In 1976, the Center for Disease Control made the unprecedented decision to vaccinate the United States against swine flu, fearing that it would become a pandemic in the country that would rival the Spanish Flu of 1918-1919. Later, it was established that the mass vaccination attempt was largely unnecessary, and may have proved fatal for some of the 46 million Americans who received it in the massive effort.
After Americans began dying from swine flu in the mid 1970s, then-CDC director Dr. David Sencer made the unprecedented decision to vaccinate millions Americans against the illness in a massive campaign that some say left 25 dead and “scores” more dead after being temporarily paralyzed.
After announcing his mass vaccination campaign, Sencer ordered 200 million doses of the vaccine manufactured, and President Gerald Ford promoted the vaccine by being photographed receiving it at the White House.
Less than two weeks after the program began, however, 25 Americans died after receiving the vaccine.
“Scores of others were affected by a mysterious form of progressive paralysis called Guillain-Barre syndrome,” the Washington Post noted. “Many became temporarily paralyzed, and several died.”
Sencer vehemently denied that those deaths were related to his vaccine, though contemporary experts warned that the swine flu vaccine had not been properly tested and could not be assumed safe.
Ultimately, the swine flu vaccination program began on October 1, 1976, and was suspended in December of the same year.
Among other alarming elements of the 1976 initiative is an apparent bait-and-switch pulled when Americans went to mass vaccination facilities, where doctors may not have been present, to receive their vaccines. Americans signed a waiver saying that a swine flu vaccine had been tested, but then received another vaccine that did not undergo the testing.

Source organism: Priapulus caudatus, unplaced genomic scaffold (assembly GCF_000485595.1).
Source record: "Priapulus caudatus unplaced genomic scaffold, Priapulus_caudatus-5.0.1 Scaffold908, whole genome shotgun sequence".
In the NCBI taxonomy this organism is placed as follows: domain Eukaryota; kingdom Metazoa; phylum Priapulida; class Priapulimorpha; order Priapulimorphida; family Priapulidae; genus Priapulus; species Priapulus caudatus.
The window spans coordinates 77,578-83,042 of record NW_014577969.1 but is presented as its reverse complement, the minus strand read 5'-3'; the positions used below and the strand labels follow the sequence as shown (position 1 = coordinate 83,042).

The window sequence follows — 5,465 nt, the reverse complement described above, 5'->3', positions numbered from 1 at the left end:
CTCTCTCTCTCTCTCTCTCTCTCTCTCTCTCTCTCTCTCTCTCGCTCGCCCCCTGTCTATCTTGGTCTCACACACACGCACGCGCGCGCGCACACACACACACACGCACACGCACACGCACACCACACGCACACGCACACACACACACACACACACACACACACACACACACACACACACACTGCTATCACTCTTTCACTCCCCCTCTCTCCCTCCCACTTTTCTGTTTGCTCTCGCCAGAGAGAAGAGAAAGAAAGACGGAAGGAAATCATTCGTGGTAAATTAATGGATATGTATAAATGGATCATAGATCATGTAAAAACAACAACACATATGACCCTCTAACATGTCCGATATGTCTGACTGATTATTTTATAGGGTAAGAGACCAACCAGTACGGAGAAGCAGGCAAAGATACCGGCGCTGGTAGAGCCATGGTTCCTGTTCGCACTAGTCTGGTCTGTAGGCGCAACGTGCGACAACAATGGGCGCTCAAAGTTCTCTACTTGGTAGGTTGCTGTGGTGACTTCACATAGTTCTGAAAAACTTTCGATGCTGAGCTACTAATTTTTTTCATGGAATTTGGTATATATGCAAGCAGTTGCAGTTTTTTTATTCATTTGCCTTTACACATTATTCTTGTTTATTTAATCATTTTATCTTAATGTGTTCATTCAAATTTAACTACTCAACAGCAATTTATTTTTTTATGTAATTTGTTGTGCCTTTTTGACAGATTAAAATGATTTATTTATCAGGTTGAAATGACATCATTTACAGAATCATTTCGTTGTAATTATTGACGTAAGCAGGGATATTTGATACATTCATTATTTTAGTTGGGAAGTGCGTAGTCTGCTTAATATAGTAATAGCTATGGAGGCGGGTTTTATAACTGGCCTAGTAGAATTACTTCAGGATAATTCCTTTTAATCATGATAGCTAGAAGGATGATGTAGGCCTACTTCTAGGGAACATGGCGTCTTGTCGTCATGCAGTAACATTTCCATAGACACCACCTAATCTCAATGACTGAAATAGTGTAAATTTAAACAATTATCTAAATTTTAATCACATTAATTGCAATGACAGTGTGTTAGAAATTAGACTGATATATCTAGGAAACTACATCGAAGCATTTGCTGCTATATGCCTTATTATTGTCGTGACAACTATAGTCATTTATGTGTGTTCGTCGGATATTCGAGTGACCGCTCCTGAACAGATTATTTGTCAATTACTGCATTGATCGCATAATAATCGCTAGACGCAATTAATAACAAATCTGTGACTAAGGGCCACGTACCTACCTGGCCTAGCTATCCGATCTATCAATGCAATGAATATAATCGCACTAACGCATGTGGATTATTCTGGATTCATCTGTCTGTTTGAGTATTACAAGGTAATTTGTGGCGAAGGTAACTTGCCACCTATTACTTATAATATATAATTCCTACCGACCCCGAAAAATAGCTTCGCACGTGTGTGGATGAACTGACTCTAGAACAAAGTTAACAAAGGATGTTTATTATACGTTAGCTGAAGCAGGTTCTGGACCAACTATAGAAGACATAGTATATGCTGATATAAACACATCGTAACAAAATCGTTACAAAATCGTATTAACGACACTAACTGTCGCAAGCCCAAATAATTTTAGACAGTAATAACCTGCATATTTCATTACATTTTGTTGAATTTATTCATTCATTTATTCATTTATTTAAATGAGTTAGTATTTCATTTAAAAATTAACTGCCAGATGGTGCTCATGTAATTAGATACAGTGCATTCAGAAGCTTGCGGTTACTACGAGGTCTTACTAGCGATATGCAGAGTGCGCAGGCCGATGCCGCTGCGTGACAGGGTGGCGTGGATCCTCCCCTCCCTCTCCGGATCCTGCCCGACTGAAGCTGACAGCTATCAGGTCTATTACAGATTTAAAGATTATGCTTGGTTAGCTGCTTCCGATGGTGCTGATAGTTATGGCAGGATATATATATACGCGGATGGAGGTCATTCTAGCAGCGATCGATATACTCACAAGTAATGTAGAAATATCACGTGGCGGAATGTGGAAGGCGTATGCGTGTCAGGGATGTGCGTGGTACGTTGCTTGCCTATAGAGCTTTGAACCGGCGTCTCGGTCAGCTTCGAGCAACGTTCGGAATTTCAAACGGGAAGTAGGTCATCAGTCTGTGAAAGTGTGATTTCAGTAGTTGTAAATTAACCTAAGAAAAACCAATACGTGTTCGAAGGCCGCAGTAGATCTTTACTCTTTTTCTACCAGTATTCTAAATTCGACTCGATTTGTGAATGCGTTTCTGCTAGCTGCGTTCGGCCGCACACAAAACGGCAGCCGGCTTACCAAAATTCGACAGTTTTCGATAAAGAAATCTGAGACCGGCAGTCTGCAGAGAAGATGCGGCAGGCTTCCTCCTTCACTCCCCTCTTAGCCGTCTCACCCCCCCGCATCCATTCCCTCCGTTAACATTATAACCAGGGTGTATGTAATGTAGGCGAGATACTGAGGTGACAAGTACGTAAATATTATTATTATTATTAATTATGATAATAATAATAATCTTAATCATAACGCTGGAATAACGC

In an investigative special aired two years after the program ended, 60 Minutes host Mike Wallace questioned Sencer about this process.
“It was up to the CDC to come up with some kind of official consent form, giving the public all the information it needed about the swine flu shot,” explained Wallace. “This form stated that the swine flu vaccine had been tested.”
Wallace continued, “What it didn’t say is that after those tests were completed, the scientists developed another vaccine, and that was the one given to most of the 46 million who took the shot.”
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When he asked Sencer whether the vaccine given to Americans was field tested, the former CDC director explained that he could not remember.
“I can’t say,” said Sencer. “I don’t know.”
“I would have to check the records, I haven’t looked at this in some time,” Sencer added.
Sencer was ultimately dismissed from his role at the CDC following the unnecessary and potentially fatal mass vaccination attempt.
When interviewed during the 2009 swine flu pandemic, Sencer acknowledged that he was wrong in the 1976 vaccination attempt, and said that if he had the information available years later, he would not have pursued vaccination at all.
He also noted that he was wrong to politicize the virus by inviting President Ford to have his photograph taken while receiving the immunization, and credited the Obama administration for avoiding the same mistake during the 2009 swine flu pandemic.
Despite being heavily criticized for the mass vaccination attempt, Sencer received a glowing obituary from The Washington Post after his death in 2011, with the publication crediting the doctor for making the “CDC a worldwide disease-fighting organization.”
The United States recently agreed to an arrangement to purchase 100 million COVID-19 vaccine doses from Pfizer for $2 billion, with the option to expand the purchase to 500 million total doses.